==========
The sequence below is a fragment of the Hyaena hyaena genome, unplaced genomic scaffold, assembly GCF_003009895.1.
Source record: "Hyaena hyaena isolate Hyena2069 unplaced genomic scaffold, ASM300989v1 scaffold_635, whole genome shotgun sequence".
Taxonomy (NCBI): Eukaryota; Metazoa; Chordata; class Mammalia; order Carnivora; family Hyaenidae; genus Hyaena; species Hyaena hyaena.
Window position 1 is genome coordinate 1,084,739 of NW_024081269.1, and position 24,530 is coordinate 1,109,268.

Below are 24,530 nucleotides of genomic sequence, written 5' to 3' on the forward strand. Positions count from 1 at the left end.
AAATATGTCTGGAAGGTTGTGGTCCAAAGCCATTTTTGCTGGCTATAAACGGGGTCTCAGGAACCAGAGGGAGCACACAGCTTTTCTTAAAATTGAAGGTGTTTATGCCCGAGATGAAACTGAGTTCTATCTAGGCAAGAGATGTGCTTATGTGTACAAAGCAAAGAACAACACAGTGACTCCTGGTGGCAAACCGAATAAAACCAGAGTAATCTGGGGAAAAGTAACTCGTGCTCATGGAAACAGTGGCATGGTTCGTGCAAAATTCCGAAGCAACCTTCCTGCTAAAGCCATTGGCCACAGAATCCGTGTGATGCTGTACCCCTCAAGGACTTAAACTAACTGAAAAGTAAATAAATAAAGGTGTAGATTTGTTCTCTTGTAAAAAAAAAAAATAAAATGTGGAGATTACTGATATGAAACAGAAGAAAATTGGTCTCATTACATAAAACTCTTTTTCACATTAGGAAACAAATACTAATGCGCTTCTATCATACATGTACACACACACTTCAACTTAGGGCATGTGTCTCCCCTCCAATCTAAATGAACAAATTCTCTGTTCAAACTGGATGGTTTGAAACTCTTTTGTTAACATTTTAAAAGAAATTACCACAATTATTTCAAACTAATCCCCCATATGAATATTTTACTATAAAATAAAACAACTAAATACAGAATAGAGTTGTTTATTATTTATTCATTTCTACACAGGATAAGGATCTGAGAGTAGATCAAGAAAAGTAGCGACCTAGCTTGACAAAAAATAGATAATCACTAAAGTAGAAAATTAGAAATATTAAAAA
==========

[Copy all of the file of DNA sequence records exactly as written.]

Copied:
The sequence below is a fragment of the Hyaena hyaena genome, unplaced genomic scaffold, assembly GCF_003009895.1.
Source record: "Hyaena hyaena isolate Hyena2069 unplaced genomic scaffold, ASM300989v1 scaffold_635, whole genome shotgun sequence".
Taxonomy (NCBI): Eukaryota; Metazoa; Chordata; class Mammalia; order Carnivora; family Hyaenidae; genus Hyaena; species Hyaena hyaena.
Window position 1 is genome coordinate 1,084,739 of NW_024081269.1, and position 24,530 is coordinate 1,109,268.

Below are 24,530 nucleotides of genomic sequence, written 5' to 3' on the forward strand. Positions count from 1 at the left end.
AAATATGTCTGGAAGGTTGTGGTCCAAAGCCATTTTTGCTGGCTATAAACGGGGTCTCAGGAACCAGAGGGAGCACACAGCTTTTCTTAAAATTGAAGGTGTTTATGCCCGAGATGAAACTGAGTTCTATCTAGGCAAGAGATGTGCTTATGTGTACAAAGCAAAGAACAACACAGTGACTCCTGGTGGCAAACCGAATAAAACCAGAGTAATCTGGGGAAAAGTAACTCGTGCTCATGGAAACAGTGGCATGGTTCGTGCAAAATTCCGAAGCAACCTTCCTGCTAAAGCCATTGGCCACAGAATCCGTGTGATGCTGTACCCCTCAAGGACTTAAACTAACTGAAAAGTAAATAAATAAAGGTGTAGATTTGTTCTCTTGTAAAAAAAAAAAATAAAATGTGGAGATTACTGATATGAAACAGAAGAAAATTGGTCTCATTACATAAAACTCTTTTTCACATTAGGAAACAAATACTAATGCGCTTCTATCATACATGTACACACACACTTCAACTTAGGGCATGTGTCTCCCCTCCAATCTAAATGAACAAATTCTCTGTTCAAACTGGATGGTTTGAAACTCTTTTGTTAACATTTTAAAAGAAATTACCACAATTATTTCAAACTAATCCCCCATATGAATATTTTACTATAAAATAAAACAACTAAATACAGAATAGAGTTGTTTATTATTTATTCATTTCTACACAGGATAAGGATCTGAGAGTAGATCAAGAAAAGTAGCGACCTAGCTTGACAAAAAATAGATAATCACTAAAGTAGAAAATTAGAAATATTAAAAA